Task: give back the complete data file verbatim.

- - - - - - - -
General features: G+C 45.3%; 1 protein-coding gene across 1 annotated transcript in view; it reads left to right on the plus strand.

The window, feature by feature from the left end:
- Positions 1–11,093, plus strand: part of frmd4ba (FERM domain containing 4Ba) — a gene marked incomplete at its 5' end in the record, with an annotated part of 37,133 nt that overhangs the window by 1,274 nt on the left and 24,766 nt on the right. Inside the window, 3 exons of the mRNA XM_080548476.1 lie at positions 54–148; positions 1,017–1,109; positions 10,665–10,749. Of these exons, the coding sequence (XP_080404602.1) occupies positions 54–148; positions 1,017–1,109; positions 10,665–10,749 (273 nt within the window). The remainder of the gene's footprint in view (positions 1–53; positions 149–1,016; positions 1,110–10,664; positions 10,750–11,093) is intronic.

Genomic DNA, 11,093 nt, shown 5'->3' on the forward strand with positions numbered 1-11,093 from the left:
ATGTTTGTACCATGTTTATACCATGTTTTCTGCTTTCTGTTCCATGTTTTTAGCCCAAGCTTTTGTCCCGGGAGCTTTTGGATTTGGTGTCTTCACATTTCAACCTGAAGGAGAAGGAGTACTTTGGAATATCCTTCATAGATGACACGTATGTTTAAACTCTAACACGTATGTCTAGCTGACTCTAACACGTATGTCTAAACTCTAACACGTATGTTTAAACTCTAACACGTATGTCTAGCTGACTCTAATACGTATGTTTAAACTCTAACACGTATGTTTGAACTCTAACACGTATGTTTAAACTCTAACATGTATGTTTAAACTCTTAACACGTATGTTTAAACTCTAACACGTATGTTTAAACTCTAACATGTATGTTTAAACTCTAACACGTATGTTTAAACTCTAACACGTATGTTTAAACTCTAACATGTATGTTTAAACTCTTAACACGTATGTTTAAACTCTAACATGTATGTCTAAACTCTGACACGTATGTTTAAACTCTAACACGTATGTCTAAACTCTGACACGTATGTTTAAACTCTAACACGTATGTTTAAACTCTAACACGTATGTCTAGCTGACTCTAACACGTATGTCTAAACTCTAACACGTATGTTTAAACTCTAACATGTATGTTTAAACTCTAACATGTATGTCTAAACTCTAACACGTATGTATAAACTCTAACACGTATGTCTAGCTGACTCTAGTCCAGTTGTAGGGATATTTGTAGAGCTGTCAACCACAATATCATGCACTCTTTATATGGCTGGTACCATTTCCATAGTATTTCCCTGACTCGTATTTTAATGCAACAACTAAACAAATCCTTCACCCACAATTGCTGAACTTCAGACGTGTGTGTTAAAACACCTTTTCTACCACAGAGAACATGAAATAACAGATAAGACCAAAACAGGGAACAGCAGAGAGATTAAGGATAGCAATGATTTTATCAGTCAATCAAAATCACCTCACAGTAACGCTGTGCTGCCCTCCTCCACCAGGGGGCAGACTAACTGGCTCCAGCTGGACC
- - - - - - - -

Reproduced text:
General features: G+C 45.3%; 1 protein-coding gene across 1 annotated transcript in view; it reads left to right on the plus strand.

The window, feature by feature from the left end:
- Positions 1–11,093, plus strand: part of frmd4ba (FERM domain containing 4Ba) — a gene marked incomplete at its 5' end in the record, with an annotated part of 37,133 nt that overhangs the window by 1,274 nt on the left and 24,766 nt on the right. Inside the window, 3 exons of the mRNA XM_080548476.1 lie at positions 54–148; positions 1,017–1,109; positions 10,665–10,749. Of these exons, the coding sequence (XP_080404602.1) occupies positions 54–148; positions 1,017–1,109; positions 10,665–10,749 (273 nt within the window). The remainder of the gene's footprint in view (positions 1–53; positions 149–1,016; positions 1,110–10,664; positions 10,750–11,093) is intronic.

Genomic DNA, 11,093 nt, shown 5'->3' on the forward strand with positions numbered 1-11,093 from the left:
ATGTTTGTACCATGTTTATACCATGTTTTCTGCTTTCTGTTCCATGTTTTTAGCCCAAGCTTTTGTCCCGGGAGCTTTTGGATTTGGTGTCTTCACATTTCAACCTGAAGGAGAAGGAGTACTTTGGAATATCCTTCATAGATGACACGTATGTTTAAACTCTAACACGTATGTCTAGCTGACTCTAACACGTATGTCTAAACTCTAACACGTATGTTTAAACTCTAACACGTATGTCTAGCTGACTCTAATACGTATGTTTAAACTCTAACACGTATGTTTGAACTCTAACACGTATGTTTAAACTCTAACATGTATGTTTAAACTCTTAACACGTATGTTTAAACTCTAACACGTATGTTTAAACTCTAACATGTATGTTTAAACTCTAACACGTATGTTTAAACTCTAACACGTATGTTTAAACTCTAACATGTATGTTTAAACTCTTAACACGTATGTTTAAACTCTAACATGTATGTCTAAACTCTGACACGTATGTTTAAACTCTAACACGTATGTCTAAACTCTGACACGTATGTTTAAACTCTAACACGTATGTTTAAACTCTAACACGTATGTCTAGCTGACTCTAACACGTATGTCTAAACTCTAACACGTATGTTTAAACTCTAACATGTATGTTTAAACTCTAACATGTATGTCTAAACTCTAACACGTATGTATAAACTCTAACACGTATGTCTAGCTGACTCTAGTCCAGTTGTAGGGATATTTGTAGAGCTGTCAACCACAATATCATGCACTCTTTATATGGCTGGTACCATTTCCATAGTATTTCCCTGACTCGTATTTTAATGCAACAACTAAACAAATCCTTCACCCACAATTGCTGAACTTCAGACGTGTGTGTTAAAACACCTTTTCTACCACAGAGAACATGAAATAACAGATAAGACCAAAACAGGGAACAGCAGAGAGATTAAGGATAGCAATGATTTTATCAGTCAATCAAAATCACCTCACAGTAACGCTGTGCTGCCCTCCTCCACCAGGGGGCAGACTAACTGGCTCCAGCTGGACC